It's risky. All of life, I think, is risk. But, if we can learn how to care for each other while we gather our strength and frighten those who rule and would rule until they learn to budget their own abolition, I think we might just have half a chance to make lives worth living. And a world worth inheriting.


davidly said...

Your children are enviable. They stand with a view to all directions, rather than in one room where they can see out the window, but not around the corner into the other room. Would that all children were afforded the same opportunity. Bless you and yours and all of ours, Jack.

Justin said...

Yes, but how do you frighten those who rule?

There are two ways, generally, and they are at cross purposes.

You can frighten them by fighting back, by making them fear you. This will not change power, and will usually result in nothing more than a changing of the guard. A disgraced police officer, caught 'abusing' his power and with people clamoring for his head, may be expelled from his job. Similarly, a disgraced politician brought down by an angry constituency.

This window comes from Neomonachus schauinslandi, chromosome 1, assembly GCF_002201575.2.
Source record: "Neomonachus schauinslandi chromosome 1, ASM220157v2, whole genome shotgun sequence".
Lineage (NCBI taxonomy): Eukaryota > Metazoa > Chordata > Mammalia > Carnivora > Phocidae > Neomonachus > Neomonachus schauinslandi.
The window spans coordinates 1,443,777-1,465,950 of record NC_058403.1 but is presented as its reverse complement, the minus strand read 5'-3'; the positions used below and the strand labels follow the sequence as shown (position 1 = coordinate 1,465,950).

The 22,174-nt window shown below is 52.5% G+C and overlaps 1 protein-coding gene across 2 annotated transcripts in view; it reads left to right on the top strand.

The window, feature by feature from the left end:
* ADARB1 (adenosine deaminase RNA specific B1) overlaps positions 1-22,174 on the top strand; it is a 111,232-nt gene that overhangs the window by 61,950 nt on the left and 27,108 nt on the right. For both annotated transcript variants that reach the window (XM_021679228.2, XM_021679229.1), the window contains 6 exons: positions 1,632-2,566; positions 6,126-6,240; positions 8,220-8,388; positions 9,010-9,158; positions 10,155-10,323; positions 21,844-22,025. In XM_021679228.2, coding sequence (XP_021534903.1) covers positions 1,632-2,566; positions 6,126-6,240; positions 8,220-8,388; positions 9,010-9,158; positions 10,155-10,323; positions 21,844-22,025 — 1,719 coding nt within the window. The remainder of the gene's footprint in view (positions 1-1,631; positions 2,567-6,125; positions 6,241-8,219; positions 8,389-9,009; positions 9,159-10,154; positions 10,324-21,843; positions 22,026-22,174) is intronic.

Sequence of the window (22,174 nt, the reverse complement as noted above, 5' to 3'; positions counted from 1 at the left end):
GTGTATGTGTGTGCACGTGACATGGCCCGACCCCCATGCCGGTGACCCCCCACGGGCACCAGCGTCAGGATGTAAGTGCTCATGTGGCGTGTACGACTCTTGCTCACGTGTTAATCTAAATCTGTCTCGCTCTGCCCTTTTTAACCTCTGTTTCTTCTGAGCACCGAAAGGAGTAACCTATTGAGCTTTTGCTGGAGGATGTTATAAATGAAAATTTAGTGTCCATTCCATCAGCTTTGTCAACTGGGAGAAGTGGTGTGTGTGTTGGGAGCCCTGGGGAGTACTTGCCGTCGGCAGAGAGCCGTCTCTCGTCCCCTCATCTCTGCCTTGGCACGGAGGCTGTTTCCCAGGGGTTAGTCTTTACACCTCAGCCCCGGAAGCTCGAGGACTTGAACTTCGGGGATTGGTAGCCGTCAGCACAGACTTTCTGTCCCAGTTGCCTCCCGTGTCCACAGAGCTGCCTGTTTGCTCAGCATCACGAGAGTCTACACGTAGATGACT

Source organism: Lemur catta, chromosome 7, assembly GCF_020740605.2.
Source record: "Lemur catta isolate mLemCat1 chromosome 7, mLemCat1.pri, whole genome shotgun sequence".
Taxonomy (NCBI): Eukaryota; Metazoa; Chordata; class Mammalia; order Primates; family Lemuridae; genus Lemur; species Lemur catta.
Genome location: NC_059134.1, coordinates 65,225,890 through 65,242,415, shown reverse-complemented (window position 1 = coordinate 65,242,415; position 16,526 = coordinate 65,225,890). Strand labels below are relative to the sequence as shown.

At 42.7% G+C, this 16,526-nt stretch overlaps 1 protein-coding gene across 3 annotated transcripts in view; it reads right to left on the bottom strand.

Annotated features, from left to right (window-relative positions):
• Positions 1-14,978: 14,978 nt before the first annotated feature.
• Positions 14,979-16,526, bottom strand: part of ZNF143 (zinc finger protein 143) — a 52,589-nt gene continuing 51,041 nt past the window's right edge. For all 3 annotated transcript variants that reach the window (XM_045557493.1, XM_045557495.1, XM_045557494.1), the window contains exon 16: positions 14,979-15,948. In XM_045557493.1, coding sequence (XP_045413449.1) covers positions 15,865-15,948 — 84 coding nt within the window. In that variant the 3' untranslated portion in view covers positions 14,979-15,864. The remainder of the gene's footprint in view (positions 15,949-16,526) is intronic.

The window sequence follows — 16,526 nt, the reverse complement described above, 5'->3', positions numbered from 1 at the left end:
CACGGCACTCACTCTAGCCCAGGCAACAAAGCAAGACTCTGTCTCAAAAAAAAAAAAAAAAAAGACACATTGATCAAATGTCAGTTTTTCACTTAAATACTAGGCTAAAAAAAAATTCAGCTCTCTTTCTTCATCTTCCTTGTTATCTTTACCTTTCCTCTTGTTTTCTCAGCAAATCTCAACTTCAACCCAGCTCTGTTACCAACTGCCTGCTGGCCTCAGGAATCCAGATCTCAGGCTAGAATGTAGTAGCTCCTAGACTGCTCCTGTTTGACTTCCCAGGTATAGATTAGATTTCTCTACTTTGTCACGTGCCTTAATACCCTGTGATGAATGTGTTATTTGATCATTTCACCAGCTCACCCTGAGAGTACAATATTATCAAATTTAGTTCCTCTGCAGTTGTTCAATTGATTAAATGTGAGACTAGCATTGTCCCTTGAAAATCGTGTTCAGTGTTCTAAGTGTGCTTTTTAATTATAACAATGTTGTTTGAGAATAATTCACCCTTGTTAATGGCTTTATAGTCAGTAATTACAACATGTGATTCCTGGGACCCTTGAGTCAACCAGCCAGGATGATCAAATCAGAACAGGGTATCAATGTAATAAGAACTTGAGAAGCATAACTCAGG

What power really fears, though, is a lack of fear. Because fear is the only way they control you, the less fear you have, the more out of control you are. By 'you', I mean everyone. If you are the lone man without fear, power doesn't give a shit. Its the faceless you that they see as people not like them, the majority of the world. And the faceless you, when not afraid, terrifies them.

So the next time you find yourself feeling afraid of racists, tea partiers, anarchists, democrats, and so on, you are making it easier for power to rule. Its pretty fucking hard not to fear, the best some of us can do is work to make it a temporary state of mind.

Jack Crow said...


I think it's possible to discern a difference between organizing to capture a state, or a facet of its operation, and organizing to obstruct that operation.

Violence (or sabotage, or resistance) can be used towards both ends, but that doesn't mean it will resolve into similar results.

Jack Crow said...


Thank you.

Jim H. said...

Frightening piece. Enlightening, too. Seriously, there's a book in there. Or several. I'd buy it, and I'd read it: you write yourself vulnerable and emerge with human insight. Taming the beast, taming the best—possible title?